Aside from the verdict from the Hinckley trial, the public’s view on the insanity defense is not altogether accurate. There’s a misconception that criminals who use this type of reasoning as a plea can evade punishment. When it comes to the use of the insanity defense, only about one percent of criminals use this type of justification. By using the insanity defense, the criminal is admitting they are guilty of the crime however they are requesting a not guilty verdict based on the state of mind they were in at the time of the crime. This can get tricky for a defendant because if not proven mentally ill, they will be found guilty and usually endure a harsher sentencing for the crime.
The issue is whether M. Bega’s conduct was outrageous and intolerable. This element is satisfied when the outrageousness requirement "is aimed at limiting frivolous suits and avoiding litigation in situations where only bad manners and mere hurt feelings are involved." Id. "It is insufficient for a defendant to have acted with an intent which is tortious or even criminal." Russo v. White 241 Va. 23.
He was found not guilty, because he was unable to realize the wrongfulness of the act. After this, public outrage surfaced and formed the legal definition of insanity, which evebtually became known as the M’Naghten rule (Koocher & Keith-Spiegel, 2008). A plea of not guilty by reason of insanity claims that due to mental illness, the defendant should not be held morally responsible for the crime. In order to successfully plead the insanity defense, a defendant must not only show that he is mentally ill, but also show that there was a link connecting the mental illness and the criminal offense (Grachek,
A. O’Connor v. Donaldson 1975: In this precedent, the supreme court decided that the presence of mental illness alone is not enough to warrant involuntary confinement. If the patient is no longer found dangerous to him/herself or others, there is no justification to continue confinement. Commitment needs to be justified on the basis of mental disease and dangerousness. This precedent is applicable to the case of Mr. Y, because the statement above states dangerousness and mental illness as a basis for justifying continual commitment for Mr. Y. If the preponderance of evidence shows that Mr. Y is dangerous due to his mental disease, then deciding to civilly commit him would meet the requirement of this precedent case.
unreliability and irresponsibility. As West mentioned, Iago has no motives. “His motives-or excuses- come more as afterthoughts, not as stimuli toward the heinous actions he perpetrates.” (West 29-30) This is a bit of an understatement. Iago will commit any crime without apparent reason or with high risks of him being discovered, more than people usually do. This becomes very
I thought it was obvious. I mean nobody proved otherwise.’ – This is the justification given by juror 2 on why he thinks that the boy is guilty. This statement involves the ‘Appeal to Ignorance’. Just by saying that nobody proved that God doesn’t exist, therefore God exists, isn’t enough. Likewise, saying that nobody proved that boy isn’t guilty, so he is guilty, involves error.
So to my wonder, would there be philosophical thinking without free will? Some philosophers, to my surprise, do believe free will is an illusion. Galen Strawson’s Basic Argument, argues that nothing can be causa sui or that nothing can be the cause of itself (On Galen Strawson’s Basic Argument, Pg. 1). Causa sui states that “we can never be ultimately morally responsible for our actions” (Your Move: The Maze of Free Will, Pg.1).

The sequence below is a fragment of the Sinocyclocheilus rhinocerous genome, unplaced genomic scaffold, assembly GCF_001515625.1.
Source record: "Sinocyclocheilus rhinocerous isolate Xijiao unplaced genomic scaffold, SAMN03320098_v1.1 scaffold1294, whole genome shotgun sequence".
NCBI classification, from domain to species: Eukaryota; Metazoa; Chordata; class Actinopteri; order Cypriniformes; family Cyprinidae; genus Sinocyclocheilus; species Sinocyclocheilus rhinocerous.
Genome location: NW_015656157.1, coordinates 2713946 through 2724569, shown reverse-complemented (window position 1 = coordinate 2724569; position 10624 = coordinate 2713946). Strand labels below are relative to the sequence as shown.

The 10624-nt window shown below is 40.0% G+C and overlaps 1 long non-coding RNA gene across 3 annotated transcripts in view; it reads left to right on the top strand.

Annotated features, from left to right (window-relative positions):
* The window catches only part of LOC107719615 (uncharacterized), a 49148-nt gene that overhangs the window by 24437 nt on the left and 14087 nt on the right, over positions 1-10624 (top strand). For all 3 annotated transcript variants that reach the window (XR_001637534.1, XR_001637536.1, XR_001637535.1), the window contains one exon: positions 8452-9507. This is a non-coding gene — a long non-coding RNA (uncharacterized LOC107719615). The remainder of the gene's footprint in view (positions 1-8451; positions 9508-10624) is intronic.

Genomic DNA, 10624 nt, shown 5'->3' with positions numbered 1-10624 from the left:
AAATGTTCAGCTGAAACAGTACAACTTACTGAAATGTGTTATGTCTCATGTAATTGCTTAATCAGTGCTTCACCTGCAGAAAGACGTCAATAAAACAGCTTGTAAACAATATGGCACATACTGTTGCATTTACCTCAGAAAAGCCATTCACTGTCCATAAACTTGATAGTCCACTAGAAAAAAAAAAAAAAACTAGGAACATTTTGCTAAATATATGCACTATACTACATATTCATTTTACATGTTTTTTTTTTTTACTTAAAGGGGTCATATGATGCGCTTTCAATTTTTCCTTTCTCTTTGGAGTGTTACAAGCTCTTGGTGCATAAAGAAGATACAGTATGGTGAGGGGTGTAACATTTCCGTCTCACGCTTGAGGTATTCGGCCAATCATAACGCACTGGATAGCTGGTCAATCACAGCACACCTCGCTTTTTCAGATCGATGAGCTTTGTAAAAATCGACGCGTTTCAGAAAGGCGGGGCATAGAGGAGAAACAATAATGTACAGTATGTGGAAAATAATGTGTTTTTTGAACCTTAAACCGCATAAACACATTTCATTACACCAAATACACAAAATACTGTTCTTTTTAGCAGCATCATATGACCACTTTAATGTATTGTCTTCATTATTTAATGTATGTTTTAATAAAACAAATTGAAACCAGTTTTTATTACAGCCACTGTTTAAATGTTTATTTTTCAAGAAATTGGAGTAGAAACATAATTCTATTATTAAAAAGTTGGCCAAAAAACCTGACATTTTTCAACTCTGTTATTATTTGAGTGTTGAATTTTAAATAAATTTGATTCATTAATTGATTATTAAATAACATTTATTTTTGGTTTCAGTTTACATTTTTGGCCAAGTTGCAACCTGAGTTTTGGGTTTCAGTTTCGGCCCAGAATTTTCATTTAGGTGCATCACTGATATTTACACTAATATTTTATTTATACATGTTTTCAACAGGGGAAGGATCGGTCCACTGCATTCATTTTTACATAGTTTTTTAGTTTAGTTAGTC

This is another moment that further confirms Dexter’s profiling in being a psychopath since once again of his inability to or lack of emotions. This also supports Burkley’s idea of the successful psychopath in the article “Is Dexter a Successful Psychopath”; the article defines a “successful psychopath [as one] who fits the criteria of a psychopath, but is largely successful in their exploitations and so is able to avoid getting caught” (Burkley, 2010). To add on, Dr. Judy Ustina states that psychopaths have the ability to read and respond accordingly to social situations (“How accurately did author Jeff Lindsay portray a psychopath?”, 2007). Particularly, even though Dexter is unable to cry, he still tries to “fit in” or conform to social norms; in this case, he feels that since his partner is crying, the ultimate norm is for him to cry too, especially since he needs to be accepted to maintain this persona as husband and a father figure to her children to hide his true self, his reality. The text also continues to affirm evidence that psychopaths have the ability to manipulate the criminal justice system (“Psychopaths and Serial Killers, 171), surely Dexter using everything he has
Glaucon claims that the sole reason one would pursue justice is if he or she is willed into in by his or her lack of power. P1- Some people lack the power to do injustice while others have the power to do injustice (Group 3 & Collaboration, P1-P2). P2- Both just and unjust people would do injustice if they have the power to do so (Group 3 & Collaboration, P3). C1- One will do justice only when he or she lacks the power to do injustice (Group 3 & Collaboration, C1). C2- Those with the power will choose injustice unless compelled by justice (Group 3 & Collaboration, C2).
The truth of the matter is that the insanity defense is rarely ever successful. As the public cries that this defense is a “get out of jail” free card it really isn’t. Statistics show that less than 1 percent of all felony cases are successful pleading insanity (Worrall, 2014). If a defendant is legally insane, it does not necessarily mean that he or she can plea insanity. Crutchfield stated that sanity is a legal concept, not a psychological one (2009).